Category: Music

Nomadic Allstar Global Hip-Hop Throwdown

Wednesday, November 1st, 2006 | All Things, Events, Music

Continuing on with NYU’s (unofficial) distance learning program…

After cooking up yesterday’s collards, I sat at home, debating whether to venture out again. The night was still unseasonably warm, I had invitations in hand, and the venue was just two subway stops from my apartment.  I fought off entropy to meet SYB.

Nomadic Wax — the self-proclaimed “underground ‘guerilla-style’ record label — was in town for the NY Hip Hop Dance Convention‘s International MC Showcase at T-New York. The event featured international artists from all parts of Africa, Latin America and Asia culled from Nomadic Wax’s last CD, Nomadic Mixtape Vol. 2: East African Hip-Hop Beatdown.

As soon as I approached T on 52nd Street, I recognized it as the tri-level space formerly known as Temple, formerly known as Float. M and I attended the opening of its last incarnation in late 2004 — a night of free-flowing vodka tonics and much dancing, that I still recall with quite a bit of fondness, and a little queasiness.


Korean-American rapper El Gambina (shouldn’t this be La Gambina?) was on the stage when we arrived. She is a member of Organic Thoughts, a New Jersey based hip-hop crew. El Gambina was a charismatic performer, and “cute” as SYB noted — an assessment clearly shared by the eager male fans in the audience. Still, there’s something about East Asian rappers I find oddly discordant.

Next up: Chee Malabar, one half of the hip-hop outfit Himalayan Project, from San Francisco by way of India. His style was more laid back than his lead-in’s… heavier on the beats and thick with sociopolitical commentary. Malabar’s was the performance I enjoyed most of the evening.

Chee Malabar

Balozi Dola, a hip-hop artist from Tanzania, performed a short, frantic set as part of a trio of rappers.

Balozi Dola

The acts were each introduced by the MC of the evening, a striking woman from Kenya, who promised to perform a song for those staying through to the end. We didn’t. Minutes into the set by LF (from São Paulo) and DJ Laylo (from the South Bronx) we quietly slipped out.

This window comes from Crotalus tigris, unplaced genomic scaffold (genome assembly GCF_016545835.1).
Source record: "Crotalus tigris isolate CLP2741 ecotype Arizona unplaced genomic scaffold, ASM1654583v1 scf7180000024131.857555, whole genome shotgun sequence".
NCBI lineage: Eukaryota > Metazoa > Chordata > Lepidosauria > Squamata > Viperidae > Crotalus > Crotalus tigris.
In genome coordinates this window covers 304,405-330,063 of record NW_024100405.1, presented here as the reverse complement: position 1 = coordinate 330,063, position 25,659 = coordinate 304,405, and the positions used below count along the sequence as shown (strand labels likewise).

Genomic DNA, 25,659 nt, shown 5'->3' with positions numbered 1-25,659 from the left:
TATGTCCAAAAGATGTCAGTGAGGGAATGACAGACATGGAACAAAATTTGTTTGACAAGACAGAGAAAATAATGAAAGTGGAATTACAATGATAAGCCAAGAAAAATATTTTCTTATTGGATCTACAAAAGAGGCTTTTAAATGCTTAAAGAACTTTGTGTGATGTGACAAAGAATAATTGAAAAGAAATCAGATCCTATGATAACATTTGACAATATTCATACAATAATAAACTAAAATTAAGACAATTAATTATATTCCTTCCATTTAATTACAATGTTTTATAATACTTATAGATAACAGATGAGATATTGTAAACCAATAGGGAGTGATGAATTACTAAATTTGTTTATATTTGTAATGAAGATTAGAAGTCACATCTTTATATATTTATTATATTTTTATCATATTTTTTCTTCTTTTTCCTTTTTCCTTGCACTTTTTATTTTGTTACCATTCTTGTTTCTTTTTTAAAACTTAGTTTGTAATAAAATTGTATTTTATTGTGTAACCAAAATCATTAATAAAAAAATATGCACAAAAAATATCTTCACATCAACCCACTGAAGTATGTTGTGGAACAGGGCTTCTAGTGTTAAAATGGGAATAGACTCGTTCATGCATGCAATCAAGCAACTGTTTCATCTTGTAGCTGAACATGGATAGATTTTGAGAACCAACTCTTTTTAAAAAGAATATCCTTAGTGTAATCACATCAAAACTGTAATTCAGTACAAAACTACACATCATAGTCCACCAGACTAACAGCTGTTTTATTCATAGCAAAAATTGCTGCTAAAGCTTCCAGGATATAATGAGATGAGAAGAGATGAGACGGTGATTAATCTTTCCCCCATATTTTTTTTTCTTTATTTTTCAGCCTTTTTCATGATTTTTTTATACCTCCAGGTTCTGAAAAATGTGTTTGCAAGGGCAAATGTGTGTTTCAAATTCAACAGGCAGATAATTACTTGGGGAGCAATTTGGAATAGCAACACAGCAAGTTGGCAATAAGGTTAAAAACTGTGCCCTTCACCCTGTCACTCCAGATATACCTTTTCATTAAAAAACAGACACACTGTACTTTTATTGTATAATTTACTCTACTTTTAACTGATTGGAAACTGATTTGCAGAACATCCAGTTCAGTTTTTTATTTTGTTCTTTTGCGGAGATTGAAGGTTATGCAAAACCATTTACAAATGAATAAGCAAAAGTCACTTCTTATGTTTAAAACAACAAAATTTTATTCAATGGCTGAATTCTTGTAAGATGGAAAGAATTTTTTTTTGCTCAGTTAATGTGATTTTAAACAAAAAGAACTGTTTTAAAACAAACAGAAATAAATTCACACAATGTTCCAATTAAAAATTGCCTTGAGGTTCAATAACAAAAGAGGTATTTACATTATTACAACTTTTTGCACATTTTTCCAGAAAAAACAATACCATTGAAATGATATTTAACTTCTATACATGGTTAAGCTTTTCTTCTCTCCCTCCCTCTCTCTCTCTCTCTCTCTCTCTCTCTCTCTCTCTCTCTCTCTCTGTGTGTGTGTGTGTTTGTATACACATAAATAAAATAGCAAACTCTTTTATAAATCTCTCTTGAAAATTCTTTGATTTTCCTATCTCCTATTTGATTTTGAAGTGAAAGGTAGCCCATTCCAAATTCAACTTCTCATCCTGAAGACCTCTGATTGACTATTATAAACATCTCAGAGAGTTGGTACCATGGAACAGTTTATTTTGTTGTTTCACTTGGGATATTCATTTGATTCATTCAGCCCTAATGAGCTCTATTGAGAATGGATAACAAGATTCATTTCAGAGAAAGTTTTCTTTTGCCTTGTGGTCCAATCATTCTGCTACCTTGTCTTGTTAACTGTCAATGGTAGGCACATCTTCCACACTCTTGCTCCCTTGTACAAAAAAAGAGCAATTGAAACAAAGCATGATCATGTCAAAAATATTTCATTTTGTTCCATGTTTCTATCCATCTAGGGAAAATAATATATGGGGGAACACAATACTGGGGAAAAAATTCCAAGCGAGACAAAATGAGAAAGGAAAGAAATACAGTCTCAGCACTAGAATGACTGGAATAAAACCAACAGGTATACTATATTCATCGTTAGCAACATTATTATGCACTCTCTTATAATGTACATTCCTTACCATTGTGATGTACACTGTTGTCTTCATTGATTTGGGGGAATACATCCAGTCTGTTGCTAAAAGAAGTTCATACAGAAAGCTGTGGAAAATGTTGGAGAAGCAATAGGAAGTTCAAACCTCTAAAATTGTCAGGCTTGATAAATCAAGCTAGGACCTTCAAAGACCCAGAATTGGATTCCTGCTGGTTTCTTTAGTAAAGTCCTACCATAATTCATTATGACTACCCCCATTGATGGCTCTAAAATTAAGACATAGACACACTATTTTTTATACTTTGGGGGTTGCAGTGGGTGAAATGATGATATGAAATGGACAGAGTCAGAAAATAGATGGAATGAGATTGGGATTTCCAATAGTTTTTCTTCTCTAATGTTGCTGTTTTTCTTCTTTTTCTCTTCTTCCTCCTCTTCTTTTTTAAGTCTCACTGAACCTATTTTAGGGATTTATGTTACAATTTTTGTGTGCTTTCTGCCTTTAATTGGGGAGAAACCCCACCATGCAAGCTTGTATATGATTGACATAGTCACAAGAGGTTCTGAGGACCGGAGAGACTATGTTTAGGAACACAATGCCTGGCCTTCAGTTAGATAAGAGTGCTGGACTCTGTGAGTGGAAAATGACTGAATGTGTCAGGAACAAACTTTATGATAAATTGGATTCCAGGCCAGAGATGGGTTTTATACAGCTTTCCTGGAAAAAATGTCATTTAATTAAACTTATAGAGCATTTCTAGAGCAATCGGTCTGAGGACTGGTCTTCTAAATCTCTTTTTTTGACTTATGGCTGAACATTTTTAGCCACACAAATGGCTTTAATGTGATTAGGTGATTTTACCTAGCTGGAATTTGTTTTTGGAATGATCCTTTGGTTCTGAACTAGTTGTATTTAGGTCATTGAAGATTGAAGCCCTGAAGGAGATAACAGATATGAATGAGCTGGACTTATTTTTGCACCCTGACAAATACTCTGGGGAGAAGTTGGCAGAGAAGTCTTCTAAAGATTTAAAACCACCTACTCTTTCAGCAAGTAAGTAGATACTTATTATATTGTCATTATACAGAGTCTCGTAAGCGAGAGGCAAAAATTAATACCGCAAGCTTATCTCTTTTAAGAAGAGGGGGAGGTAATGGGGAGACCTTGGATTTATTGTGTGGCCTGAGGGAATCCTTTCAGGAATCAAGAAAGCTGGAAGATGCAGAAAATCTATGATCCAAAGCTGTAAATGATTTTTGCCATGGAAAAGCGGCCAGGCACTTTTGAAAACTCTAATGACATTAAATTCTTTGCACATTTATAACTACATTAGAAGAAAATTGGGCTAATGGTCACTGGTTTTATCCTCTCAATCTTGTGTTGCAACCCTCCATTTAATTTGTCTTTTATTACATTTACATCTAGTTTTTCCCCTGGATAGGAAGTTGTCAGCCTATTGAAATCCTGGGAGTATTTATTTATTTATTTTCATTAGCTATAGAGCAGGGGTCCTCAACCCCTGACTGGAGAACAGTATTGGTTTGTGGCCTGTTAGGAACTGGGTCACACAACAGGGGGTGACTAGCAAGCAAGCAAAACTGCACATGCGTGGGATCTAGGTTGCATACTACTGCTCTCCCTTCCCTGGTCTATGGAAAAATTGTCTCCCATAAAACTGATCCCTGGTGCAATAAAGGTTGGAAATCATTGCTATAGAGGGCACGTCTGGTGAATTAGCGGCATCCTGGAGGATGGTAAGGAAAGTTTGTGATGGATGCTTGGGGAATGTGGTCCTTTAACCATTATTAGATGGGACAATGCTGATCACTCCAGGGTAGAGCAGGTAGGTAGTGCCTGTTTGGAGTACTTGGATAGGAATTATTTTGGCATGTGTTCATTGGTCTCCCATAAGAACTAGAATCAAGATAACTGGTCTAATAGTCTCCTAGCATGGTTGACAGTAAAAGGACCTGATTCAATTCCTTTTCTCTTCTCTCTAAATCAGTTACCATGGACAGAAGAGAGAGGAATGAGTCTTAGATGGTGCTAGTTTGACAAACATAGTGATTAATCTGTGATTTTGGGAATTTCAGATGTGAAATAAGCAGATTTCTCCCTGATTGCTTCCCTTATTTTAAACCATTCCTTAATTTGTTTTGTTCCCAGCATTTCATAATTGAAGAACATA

Strolling through the theater district, we passed the Neil Simon Theatre, where fans were gathered on the sidewalk outside, post-show. The stage door opened and we heard a buzz of excitement run through the crowd. Hairspray star Shannon Durig emerged, smiling and gamely signing autographs for those assembled.

Shannon Durig

I suspect that at least a few of the people there were waiting not for Durig, but for a glimpse of American Idol Season 3 runner-up Diana DeGarmo, who rejoined the Hairspray cast in September after a three month stint earlier in the year.

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Manny & Mozart

Thursday, October 12th, 2006 | All Things, Friends, Music

Pianist Emanuel Ax was performing an all Mozart program with the Orpheus Chamber Orchestra at Carnegie Hall tonight, celebrating the 250th anniversary of the birth of Wolfgang Amadeus Mozart (1756–1791) and the 30th anniversary of Ax’s first collaboration with the conductorless ensemble.

Ax first came to the public’s attention in 1974 when, at 25, he won the first Arthur Rubinstein International Piano Competition in Tel Aviv. Since that auspicious start, Ax has gone on to win numerous awards, including the Avery Fisher Career Grant (awarded annually since 1982 to outstanding solo instrumentalists) and several Grammys: two for his solo recordings and five for collaborations with Yo-Yo Ma, Jaime Laredo, and Isaac Stern.

That afternoon, I placed a call to the Carnegie Hall Box Office and was surprised to learn that there were still seats available to that night’s performance. Better still, they were offering last minute $10 (cash only) tickets. At that price, it didn’t even matter where in the Hall the seats were: we were going to Carnegie Hall!

SYB left the office early to pick up the tickets. After he and I met up for a quick pre-concert bite — one booth over from Atoosa Rubenstein – it was off for an evening of Mozart.


I don’t know why, I don’t know how… but here we are again: second row center! From our seats, we were close enough to see the flying hammers reflected in the propped, glossy lid of the grand Steinway.